The Shining Girls … very bright indeed

the shining girls by lauren beukesI enjoyed both of South African writer Lauren Beukes previous novels, Zoo City and her debut Moxyland – they pretty much put her on my ‘buy automatically’ list. Shining Girls (HarperCollins Australia, 2013) is her tightest yet.

In it, she leaves South Africa behind, instead trawling through Chicago’s history since the Depression era, as a serial killer uses a most unusual house to track and kill his victims – his shining girls.

The blurb makes no secret of the fact the house enables Harper Curtis to spread his carnage across a 60-odd year span.
His evil is well drawn, leaving us in no doubt this guy needs to be stopped.

Harper has never limited his appetites to one particular kind of woman or another. Some men prefer girls with wasp waists or red hair or heavy buttocks you can dig your fingers into, but he has always taken whatever he could get, whenever he could get it, paying for it most of the time. The House demands more. It wants italic potential – to claim the fire in their eyes and snuff it out. Harper knows how to do that. He will need to buy a knife. Sharp as a bayonet.

The damage done is portrayed through a survivor, Kirby, who dedicates herself to the seemingly impossible task of finding her attacker. She teams up with burnt-out journo Dan, a crime writer now on the sports round, using his knowledge and newspaper resources to make her case file.

Adding to the sense of waste caused by the senseless murder spree are glimpses into the lives and deaths of the shining girls, sometimes in their point of view, sometimes Harper’s, as well as that of an addict whose character is well realised but whose presence in the book is of minor assistance.

And in keeping with the story’s time-travelling conceit, the episodes are presented in non-linear fashion. It’s a bit of a head spin, but it works.

Time travel brings a raft of headaches, not least the idea of if at first you don’t succeed …, but Beukes has answered the conundrums with smooth skill.

Her vignettes of Chicago are wonderfully realised, her characterisation spot on, her story enthralling. When the writing’s this good, I can accept with perfect faith the chicken and egg scenarios that come with time travel. My only regret is that the book was such a joy to read, it took no time at all.

  • Beukes says on her website she will be touring Australia in August to promote her latest novel, Broken Monsters (in Detroit, with more killings, another journo, a daughter … ooh!), due for release later this year.
    Advertisements
  • Continuum, Slights from Angry Robots, and some vampires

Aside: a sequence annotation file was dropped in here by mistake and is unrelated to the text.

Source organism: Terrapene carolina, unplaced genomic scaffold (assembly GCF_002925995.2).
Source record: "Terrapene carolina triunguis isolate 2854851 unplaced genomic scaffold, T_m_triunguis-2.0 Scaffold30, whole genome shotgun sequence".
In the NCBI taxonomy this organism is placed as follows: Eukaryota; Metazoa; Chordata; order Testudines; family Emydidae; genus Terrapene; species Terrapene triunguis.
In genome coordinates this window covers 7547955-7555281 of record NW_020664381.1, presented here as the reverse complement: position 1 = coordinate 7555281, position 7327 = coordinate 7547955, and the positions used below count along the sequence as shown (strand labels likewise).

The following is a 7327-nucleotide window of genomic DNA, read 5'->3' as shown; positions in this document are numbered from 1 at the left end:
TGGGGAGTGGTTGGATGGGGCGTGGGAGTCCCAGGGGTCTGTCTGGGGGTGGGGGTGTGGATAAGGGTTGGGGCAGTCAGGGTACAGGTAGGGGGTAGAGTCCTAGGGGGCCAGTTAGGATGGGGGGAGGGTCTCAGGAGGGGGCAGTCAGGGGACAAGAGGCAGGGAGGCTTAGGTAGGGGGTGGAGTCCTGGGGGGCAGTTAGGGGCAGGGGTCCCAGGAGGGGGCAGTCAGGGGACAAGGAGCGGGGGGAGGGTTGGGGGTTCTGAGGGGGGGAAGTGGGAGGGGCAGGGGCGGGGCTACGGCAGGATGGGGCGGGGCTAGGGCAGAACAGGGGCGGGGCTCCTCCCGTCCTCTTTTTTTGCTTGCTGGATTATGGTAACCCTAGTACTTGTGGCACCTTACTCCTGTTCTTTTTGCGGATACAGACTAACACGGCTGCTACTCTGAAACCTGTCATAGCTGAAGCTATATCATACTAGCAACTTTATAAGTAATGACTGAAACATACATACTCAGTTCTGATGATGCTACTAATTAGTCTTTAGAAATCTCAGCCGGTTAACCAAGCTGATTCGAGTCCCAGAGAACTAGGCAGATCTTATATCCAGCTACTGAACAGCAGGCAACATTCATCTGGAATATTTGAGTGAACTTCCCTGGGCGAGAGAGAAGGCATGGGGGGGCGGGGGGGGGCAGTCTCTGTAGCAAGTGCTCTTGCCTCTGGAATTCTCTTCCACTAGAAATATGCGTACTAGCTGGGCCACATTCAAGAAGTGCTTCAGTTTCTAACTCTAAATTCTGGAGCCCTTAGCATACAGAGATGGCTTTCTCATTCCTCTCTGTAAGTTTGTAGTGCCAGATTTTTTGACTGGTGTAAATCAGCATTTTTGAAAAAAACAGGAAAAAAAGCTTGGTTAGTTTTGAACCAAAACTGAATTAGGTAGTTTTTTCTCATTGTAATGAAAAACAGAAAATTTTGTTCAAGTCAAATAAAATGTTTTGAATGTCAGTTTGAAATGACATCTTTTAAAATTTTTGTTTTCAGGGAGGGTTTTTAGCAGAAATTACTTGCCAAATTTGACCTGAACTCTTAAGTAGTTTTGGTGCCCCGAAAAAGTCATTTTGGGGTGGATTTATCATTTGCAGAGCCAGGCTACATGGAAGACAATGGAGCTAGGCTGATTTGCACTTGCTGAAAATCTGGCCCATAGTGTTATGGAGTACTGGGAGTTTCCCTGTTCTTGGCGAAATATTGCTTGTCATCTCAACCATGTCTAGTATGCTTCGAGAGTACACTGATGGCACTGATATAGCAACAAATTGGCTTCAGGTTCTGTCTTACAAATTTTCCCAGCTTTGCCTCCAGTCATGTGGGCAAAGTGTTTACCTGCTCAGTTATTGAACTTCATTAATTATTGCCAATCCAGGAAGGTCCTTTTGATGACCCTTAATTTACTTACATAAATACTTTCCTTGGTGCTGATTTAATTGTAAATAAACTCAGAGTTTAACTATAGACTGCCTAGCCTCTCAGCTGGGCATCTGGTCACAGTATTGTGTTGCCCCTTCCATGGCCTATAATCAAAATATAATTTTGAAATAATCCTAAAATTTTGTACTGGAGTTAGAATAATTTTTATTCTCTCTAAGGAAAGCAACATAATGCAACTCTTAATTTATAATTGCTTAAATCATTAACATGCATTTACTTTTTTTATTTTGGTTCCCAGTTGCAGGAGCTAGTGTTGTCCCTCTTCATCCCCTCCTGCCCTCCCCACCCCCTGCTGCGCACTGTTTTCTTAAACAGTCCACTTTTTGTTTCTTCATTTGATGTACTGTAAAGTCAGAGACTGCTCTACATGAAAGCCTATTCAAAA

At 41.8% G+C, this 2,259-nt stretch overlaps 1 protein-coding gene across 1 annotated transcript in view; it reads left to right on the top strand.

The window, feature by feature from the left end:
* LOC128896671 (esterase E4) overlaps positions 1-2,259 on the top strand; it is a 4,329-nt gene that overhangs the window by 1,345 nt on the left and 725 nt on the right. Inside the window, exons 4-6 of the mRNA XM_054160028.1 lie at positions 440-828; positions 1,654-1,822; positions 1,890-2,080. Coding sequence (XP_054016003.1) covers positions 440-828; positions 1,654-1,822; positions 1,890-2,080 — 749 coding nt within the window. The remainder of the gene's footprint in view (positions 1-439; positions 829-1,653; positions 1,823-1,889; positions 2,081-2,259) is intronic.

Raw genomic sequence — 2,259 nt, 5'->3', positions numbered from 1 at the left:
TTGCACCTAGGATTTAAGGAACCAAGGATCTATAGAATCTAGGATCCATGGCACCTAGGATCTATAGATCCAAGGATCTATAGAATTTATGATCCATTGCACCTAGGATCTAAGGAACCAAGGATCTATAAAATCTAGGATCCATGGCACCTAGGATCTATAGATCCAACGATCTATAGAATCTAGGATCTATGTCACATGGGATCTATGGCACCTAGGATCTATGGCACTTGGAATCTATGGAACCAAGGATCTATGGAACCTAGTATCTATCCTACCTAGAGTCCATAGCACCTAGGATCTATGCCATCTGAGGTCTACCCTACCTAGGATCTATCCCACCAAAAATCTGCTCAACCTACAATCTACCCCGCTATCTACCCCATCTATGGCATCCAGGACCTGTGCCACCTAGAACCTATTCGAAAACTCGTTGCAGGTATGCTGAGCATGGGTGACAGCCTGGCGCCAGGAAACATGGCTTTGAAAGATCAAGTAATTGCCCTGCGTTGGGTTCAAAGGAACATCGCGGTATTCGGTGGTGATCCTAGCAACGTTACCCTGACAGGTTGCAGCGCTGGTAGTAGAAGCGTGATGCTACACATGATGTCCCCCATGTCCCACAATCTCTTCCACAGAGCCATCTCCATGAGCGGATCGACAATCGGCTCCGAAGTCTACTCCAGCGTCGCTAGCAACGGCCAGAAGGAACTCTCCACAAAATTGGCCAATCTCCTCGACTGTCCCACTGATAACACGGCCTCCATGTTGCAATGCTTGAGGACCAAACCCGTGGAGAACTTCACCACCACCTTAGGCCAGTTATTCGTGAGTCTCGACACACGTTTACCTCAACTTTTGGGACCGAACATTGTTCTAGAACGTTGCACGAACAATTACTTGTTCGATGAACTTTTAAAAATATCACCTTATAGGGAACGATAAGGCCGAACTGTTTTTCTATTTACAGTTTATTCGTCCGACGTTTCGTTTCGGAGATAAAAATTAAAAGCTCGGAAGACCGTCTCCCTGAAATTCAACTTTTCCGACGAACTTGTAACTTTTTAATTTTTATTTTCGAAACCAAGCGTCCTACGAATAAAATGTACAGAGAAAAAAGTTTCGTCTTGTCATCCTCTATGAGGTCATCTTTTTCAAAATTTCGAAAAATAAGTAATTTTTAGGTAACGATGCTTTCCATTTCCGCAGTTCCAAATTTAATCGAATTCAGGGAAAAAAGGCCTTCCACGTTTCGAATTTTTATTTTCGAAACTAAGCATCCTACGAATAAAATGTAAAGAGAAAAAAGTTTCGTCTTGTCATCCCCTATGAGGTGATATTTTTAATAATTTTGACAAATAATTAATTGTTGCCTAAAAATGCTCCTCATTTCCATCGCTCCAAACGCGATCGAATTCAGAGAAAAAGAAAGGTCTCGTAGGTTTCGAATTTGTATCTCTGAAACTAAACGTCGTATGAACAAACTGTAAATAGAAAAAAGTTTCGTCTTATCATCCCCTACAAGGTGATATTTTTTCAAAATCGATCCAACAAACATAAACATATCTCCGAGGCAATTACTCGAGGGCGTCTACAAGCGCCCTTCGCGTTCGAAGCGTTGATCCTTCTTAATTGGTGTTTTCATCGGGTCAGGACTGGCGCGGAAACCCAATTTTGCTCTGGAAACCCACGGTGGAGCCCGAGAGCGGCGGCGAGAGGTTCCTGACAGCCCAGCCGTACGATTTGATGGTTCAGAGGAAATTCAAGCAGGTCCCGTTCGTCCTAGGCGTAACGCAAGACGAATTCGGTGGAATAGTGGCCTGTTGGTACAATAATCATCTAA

So I’m in post-convention funk, short on sleep and strong on caffeine, a day back at work and wondering where the weekend went. The receipts tell some of the story: cabs, airlines, two dinners at a Chinese restaurant with lots and lots of chilli and an amazing capacity for seating and feeding 17 people at the drop of a hat, Japanese, innumerable coffees at the Lindt cafe and the State Library and that excellent sandwich bar in the Queen Victoria Building and other places besides…

    Cat Sparks’ (as always) fun photo diary helps fill in some blanks, too.

    So, the event was Continuum 5, held in the basement of the sprawling Mercure hotel complex in Melbourne, with Chelsea Quinn Yarbro as international guest of honour. She was rather grand, too. I enjoyed my vampire panel with her, and taking a new novel in the making for a walk during a reading session on the Sunday. I enjoyed meeting up with a bunch of folks from around the country, seeing Deb Biancotti launch her first anthology and Richard Harland steaming on with Worldshaker … and Kirstyn McDermott landed an award trifecta with her short story “Painlessness”, which had already won an Aurealis and a Ditmar before taking a brand new Chronos.

    Next year there will be another Continuum, in February, and in September there will be a grandaddy of conventions, the Worldcon aka Aussiecon 4, also in Melbourne. If you are in Australia and write any kind of spec fic, you really owe it to yourself to be at the Worldcon.

    Slights by Kaaron Warren

    Slights by Kaaron Warren

    On the flight home from Melbourne, I finished Kaaron Warren’s debut novel, Slights. It’s one of the first books to be released under HarperCollins’ new spec fic imprint, Angry Robot. It’s a weird title for an imprint, especially given that Kaaron’s book doesn’t have robots in it, nor any science fiction at all. The SF component of two of the other first four books also seems non-existent. No matter. What matters is that Aussie writer Kaaron’s book is a real gem. Sure, I had a little rant about the number of literal errors — you can’t get away from them these days — but don’t let that distract you. This is a compelling read, even though it’s not exactly express train pace. It’s a steam train of personality and character, wit and dread; such fully realised characters just don’t pop up that often, especially when they’re digging up family secrets in the backyard, pissing off their brother, tormenting all and insundry — and paying a heavy price. I can’t say Stevie is likeable, but her honesty is refreshing, her barbed one-liners engaging, her relationship with and indeed morbid curiosity about death intriguing and just a tad spooky. She namechecks Aussie writers Richard Harland and Robert Hood, too. Cool.

    Kaaron has two more books signed to Angry Robot. So what’s to be angry about, huh? You tell me, robot.

    Despite the previously mentioned funk, there is no rest for the wicked. I’m up to my jugular in vampires, and will be till Saturday when I present a wee talk at the Logan library’s SF month about the evolution of the vampire, from Byron to, ahem, Twilight.